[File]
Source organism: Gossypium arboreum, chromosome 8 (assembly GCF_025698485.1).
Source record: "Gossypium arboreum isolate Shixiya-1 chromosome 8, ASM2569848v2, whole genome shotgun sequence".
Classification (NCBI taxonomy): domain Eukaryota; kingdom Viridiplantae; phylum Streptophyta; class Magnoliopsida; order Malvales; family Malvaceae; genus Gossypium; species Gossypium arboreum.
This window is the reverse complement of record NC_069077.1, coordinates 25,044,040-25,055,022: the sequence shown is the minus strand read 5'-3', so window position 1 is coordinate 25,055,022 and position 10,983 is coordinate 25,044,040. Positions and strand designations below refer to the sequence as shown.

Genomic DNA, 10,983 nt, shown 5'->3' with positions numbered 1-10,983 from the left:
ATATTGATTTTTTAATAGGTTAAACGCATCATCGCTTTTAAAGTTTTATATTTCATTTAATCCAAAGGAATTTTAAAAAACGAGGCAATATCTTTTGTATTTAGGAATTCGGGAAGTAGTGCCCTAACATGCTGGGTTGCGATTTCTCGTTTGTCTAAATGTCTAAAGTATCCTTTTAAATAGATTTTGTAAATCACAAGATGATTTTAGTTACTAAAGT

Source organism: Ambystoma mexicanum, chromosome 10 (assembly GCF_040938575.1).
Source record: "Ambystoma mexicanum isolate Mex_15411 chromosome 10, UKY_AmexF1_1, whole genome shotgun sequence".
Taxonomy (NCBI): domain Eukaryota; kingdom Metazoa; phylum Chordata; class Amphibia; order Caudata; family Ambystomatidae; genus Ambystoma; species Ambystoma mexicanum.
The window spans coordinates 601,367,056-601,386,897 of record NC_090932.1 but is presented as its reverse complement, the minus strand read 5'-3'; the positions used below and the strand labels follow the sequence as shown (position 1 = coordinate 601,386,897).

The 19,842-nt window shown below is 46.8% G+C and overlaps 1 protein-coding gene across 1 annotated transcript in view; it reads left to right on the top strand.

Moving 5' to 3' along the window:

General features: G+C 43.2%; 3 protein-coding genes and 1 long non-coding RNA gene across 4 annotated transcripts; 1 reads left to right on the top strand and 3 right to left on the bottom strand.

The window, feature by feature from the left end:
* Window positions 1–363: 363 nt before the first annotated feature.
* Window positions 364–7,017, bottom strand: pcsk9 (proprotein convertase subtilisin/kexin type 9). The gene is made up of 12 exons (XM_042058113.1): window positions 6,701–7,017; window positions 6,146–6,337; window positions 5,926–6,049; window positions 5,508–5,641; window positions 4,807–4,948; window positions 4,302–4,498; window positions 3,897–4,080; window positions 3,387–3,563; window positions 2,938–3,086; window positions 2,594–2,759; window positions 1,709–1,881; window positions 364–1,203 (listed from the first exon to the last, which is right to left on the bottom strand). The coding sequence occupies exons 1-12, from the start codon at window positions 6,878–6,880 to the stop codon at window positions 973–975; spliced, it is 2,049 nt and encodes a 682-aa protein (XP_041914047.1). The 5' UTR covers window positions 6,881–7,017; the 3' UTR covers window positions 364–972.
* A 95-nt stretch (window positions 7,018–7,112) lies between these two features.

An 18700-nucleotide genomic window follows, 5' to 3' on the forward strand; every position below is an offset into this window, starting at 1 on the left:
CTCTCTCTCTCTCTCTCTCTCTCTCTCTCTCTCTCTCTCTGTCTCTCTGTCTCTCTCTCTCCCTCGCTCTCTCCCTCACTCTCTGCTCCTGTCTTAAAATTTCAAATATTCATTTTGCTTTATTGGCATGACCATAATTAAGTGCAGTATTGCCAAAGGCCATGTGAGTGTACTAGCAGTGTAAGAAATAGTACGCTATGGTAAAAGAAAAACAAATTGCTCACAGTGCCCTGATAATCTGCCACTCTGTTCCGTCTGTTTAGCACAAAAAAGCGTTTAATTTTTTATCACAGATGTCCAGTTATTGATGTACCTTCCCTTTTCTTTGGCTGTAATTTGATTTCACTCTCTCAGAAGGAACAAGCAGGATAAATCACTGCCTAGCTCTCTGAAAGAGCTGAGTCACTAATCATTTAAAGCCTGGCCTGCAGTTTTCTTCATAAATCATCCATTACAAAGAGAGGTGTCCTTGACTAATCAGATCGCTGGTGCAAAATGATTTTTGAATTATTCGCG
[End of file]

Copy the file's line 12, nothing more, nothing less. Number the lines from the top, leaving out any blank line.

Moving 5' to 3' along the window: